A soon-to-be-published study in the Journal of Sports and Health Science has provided welcomed new evidence concerning the ergogenic properties of Tribulus terrestris. As the herb most well known for its purported testosterone boosting properties, the current study did not actually find the particular extract of Tribulus terrestris boosted testosterone levels in test subjects. However it did show some surprising and somewhat unexpected benefits on muscle damage and anaerobic performance in the group of elite boxers that were studied.
Subjects in the study received a total of 1250mg of tribulus terrestris extract a day, which was standardised to a minimum of 40% saponins. The researchers went as far as to analyse the composition of the Tribulus terrestris extract so as to confirm the authenticity of the extract and the level of saponins. Their analysis indicated that the total saponin content made up just under 60% of the extract.
Boxers in the study were made to undertake two 4-week blocks of training (each separated by 4 weeks), with one block focusing on high intensity and the other on high volume. While both regimes included boxing-specific weight and circuit training, the high intensity block focused on heavy weights especially, while the high volume block included high volumes of running.
The study also included a control group who undertook the same exercise regime, but received a placebo instead. Before and at the end of each training block, the researchers measured muscle mass, anaerobic performance and various blood markers of muscle damage and anabolic hormones.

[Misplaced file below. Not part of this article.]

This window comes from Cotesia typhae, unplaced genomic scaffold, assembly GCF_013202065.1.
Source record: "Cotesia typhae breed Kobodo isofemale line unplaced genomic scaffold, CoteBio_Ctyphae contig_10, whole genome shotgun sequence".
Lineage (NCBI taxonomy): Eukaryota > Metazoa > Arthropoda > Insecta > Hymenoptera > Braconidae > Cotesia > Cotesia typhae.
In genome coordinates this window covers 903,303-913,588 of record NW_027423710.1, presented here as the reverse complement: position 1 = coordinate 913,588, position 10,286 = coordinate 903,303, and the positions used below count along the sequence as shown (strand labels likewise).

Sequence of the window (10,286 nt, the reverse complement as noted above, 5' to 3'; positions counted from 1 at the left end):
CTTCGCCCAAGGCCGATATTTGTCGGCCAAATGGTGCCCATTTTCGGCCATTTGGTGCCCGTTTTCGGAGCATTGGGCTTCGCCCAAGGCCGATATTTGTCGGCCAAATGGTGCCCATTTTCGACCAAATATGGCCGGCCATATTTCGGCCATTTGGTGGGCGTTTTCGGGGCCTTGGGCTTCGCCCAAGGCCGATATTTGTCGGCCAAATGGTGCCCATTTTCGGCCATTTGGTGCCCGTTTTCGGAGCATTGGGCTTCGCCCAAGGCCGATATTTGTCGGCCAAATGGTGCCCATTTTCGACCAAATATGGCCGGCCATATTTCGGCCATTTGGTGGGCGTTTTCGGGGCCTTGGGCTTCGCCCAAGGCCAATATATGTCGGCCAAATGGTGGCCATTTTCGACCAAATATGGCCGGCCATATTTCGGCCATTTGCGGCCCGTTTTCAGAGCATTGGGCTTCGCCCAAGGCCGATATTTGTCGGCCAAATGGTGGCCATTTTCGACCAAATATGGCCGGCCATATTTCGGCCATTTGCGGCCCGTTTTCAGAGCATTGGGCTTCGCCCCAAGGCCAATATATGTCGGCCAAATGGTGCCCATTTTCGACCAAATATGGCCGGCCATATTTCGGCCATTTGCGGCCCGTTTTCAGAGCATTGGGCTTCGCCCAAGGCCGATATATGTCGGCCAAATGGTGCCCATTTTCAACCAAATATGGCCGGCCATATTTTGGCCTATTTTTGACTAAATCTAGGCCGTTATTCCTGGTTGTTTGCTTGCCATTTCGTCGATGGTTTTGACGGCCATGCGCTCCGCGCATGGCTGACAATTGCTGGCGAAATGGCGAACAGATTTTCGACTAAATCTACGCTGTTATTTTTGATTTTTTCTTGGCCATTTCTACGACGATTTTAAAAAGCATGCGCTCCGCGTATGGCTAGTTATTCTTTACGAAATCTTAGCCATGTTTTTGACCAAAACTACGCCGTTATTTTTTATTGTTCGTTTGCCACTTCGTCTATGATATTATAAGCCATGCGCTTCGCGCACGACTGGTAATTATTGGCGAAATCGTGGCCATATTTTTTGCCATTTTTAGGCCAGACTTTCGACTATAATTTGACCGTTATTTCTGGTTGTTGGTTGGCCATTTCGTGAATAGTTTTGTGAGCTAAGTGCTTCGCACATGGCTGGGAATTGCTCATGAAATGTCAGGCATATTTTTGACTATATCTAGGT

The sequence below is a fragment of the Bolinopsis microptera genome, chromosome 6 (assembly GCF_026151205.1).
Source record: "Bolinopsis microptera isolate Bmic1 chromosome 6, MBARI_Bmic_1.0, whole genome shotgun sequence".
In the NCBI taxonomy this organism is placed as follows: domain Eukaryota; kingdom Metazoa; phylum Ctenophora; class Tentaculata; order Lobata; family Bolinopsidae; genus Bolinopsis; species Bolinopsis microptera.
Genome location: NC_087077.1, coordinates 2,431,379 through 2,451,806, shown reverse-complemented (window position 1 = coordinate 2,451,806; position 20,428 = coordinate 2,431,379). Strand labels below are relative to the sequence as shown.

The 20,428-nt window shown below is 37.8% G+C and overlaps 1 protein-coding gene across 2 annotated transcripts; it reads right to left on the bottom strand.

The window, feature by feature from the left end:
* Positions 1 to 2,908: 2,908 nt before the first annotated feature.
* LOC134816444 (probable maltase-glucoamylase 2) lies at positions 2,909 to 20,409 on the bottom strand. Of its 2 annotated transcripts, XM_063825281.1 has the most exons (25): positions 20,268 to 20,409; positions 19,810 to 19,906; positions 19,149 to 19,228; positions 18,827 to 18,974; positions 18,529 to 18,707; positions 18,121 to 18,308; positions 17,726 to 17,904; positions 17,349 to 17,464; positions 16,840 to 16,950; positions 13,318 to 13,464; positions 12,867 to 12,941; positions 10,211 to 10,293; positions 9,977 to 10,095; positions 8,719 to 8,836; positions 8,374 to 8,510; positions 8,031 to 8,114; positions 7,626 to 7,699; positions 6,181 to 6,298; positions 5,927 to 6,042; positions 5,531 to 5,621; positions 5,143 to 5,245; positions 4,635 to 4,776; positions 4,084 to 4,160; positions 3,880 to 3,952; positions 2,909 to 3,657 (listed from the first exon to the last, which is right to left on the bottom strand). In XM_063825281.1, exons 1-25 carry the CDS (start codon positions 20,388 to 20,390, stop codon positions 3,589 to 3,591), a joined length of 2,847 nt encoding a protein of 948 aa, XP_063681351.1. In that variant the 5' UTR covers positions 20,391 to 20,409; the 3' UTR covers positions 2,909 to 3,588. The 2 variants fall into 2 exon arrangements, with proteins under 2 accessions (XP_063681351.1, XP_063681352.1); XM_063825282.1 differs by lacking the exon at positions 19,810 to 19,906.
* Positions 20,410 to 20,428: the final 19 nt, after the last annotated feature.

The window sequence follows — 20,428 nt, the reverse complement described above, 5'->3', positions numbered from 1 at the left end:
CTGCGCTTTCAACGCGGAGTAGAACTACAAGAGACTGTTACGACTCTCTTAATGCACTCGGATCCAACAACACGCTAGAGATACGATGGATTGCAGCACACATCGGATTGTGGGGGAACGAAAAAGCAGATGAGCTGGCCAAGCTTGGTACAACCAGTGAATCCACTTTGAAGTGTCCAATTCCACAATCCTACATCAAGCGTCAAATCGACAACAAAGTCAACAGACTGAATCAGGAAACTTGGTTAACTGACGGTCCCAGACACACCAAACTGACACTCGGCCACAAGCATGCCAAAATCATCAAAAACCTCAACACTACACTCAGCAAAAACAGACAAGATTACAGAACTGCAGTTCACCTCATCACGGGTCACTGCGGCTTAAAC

During the high intensity block, subjects receiving the Tribulus extract showed decreased levels of creatine kinase (a marker of muscle damage) and a hormone called IGFBP-3. IGFBP-3 is the most abundant IGF binding protein in the body and as such, its levels are thought to have a major effect on the bioactivity of IGF-1.
During the high volume training period, boxers receiving Tribulus also experienced reduced IGFBP-3 levels as well as an increase in mean power; made better by a reduction in body weight.
Interestingly, muscle mass, blood levels of testosterone, dihydrotestosterone (DHT), and IGF-1 were unchanged between the two groups.
While the total sample size was relatively small (i.e. 6 in Tribulus group and 7 in control group), the findings are encouraging considering the mass testosterone boosting supplements that abound containing Tribulus. The study does however highlight the importance of buying a quality Tribulus extract that is standardised for saponin concentration.
Ma Y, et al. Tribulus terrestris extracts alleviate muscle damage and promote anaerobic performance of trained male boxers and its mechanisms: Roles of androgen, IGF-1 and IGF binding protein-3. Journal of Sports and Health Science. 2015;1-8.